Gorillas are the largest of the living primates and are known to inhabit the forests of Central Africa. They are divided into two species. Mountain gorillas, found in the Virunga volcanic mountains region shared by Rwanda, Democratic Republic of Congo and Uganda are common within the Central Africa region. However, their populations are declining rapidly because of poaching, civil unrest, charcoal trade intruding into their habitats and diseases like Ebola hemorrhagic fever, whose symptoms include diarrhea, vomiting and internal and external bleeding.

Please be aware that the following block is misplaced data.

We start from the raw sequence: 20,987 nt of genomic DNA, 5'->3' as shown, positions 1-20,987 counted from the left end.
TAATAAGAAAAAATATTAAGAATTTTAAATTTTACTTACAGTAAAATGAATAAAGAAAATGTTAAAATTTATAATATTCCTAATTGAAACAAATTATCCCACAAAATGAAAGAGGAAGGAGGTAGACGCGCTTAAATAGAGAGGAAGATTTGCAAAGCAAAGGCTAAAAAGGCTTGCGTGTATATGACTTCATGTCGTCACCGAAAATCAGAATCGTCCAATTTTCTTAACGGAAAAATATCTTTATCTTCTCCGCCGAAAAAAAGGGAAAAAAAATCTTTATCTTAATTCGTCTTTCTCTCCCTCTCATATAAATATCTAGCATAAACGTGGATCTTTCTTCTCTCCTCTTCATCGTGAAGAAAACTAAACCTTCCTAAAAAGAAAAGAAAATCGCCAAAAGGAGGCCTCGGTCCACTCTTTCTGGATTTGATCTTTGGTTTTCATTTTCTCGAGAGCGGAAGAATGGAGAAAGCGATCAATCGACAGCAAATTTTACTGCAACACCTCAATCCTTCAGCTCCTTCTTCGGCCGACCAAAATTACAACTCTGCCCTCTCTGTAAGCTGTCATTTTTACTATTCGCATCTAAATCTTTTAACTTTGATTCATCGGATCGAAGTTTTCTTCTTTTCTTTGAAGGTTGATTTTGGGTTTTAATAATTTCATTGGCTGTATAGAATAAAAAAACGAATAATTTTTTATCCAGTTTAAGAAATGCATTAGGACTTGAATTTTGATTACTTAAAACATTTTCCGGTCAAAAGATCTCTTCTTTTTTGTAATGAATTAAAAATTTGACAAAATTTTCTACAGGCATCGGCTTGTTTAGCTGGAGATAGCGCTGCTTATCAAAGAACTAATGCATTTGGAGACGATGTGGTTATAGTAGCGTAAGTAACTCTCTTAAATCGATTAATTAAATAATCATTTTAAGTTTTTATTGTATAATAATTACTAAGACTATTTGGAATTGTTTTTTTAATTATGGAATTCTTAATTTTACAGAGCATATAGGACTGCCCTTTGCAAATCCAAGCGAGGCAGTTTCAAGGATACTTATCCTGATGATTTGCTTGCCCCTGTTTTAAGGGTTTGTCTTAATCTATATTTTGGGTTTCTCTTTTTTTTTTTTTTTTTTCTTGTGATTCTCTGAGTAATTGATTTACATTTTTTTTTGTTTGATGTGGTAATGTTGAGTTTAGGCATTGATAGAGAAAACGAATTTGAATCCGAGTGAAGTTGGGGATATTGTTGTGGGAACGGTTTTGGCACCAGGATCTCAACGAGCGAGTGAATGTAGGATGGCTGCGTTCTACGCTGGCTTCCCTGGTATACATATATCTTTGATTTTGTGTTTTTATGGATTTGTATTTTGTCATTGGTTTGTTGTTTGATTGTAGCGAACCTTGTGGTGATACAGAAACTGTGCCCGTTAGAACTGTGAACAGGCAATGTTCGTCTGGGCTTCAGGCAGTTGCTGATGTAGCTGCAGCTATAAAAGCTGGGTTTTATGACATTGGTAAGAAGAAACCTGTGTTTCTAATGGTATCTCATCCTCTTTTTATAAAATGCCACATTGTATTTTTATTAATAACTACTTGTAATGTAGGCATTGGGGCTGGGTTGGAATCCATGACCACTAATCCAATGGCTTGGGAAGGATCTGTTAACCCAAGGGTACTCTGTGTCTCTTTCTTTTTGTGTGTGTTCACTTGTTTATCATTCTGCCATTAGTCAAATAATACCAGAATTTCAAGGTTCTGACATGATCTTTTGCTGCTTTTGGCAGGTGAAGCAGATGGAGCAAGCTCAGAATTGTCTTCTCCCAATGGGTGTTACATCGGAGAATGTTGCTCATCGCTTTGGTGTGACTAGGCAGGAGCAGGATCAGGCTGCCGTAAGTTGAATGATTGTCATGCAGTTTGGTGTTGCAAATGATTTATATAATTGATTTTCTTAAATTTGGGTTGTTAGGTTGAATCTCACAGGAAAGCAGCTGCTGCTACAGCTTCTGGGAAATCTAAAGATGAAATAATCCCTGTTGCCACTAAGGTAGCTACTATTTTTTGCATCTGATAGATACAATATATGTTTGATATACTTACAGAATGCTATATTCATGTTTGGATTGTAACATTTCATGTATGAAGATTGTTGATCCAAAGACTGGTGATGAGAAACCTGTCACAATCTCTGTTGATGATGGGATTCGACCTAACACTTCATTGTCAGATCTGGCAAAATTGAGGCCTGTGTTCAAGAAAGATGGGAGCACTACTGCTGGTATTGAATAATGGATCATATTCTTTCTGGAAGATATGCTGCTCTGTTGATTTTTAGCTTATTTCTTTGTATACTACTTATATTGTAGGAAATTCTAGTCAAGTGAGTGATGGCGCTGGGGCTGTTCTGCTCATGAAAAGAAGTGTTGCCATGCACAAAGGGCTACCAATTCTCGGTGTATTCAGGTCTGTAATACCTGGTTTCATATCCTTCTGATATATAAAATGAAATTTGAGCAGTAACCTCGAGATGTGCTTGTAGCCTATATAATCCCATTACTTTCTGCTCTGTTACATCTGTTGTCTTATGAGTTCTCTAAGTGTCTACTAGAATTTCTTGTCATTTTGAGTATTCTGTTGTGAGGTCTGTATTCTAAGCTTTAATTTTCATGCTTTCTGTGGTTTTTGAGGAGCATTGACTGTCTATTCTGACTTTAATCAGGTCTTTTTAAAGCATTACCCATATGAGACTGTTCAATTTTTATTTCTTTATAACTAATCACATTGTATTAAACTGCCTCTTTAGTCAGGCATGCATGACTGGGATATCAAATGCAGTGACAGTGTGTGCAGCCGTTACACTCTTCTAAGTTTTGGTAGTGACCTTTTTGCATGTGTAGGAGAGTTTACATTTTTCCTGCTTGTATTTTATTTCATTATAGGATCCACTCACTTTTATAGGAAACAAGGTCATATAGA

Though they are not usually hunted for bushmeat (except in cases where armed rebels in DRC have slaughtered and eaten them), the mountain gorillas are frequently maimed or killed by traps and snares intended for other animals. Nevertheless, there’s a lifeline for the huge apes. According to a census conducted and released by the Congolese Wildlife Authority (ICCN) in January 2009, the population of critically endangered mountain gorillas in DRC’s Virunga National Park increased 12.5 percent within 16 months. The report also indicated that 81 gorillas (as per 2009) now live permanently in the park, up from 72 in August 2007. The Wildlife Authority also estimated that around 211 mountain gorillas now live in Virunga National Park in the DRC. This is out of an estimated total of 720 mountain gorillas left in the world, with the rest living in Rwanda and Uganda. Civil unrest and war have threatened populations of Grauer’s gorillas in DRC. But with such statistics, rangers and other conservationists can claim they are winning the conservation war. However, they cant celebrate yet as forests where gorillas live are surrounded by increasing human settlements which has led to massive deforestation, threatening their habitats as a result. War within the Central Africa border has also put conservation efforts at risk particularly in the Congo.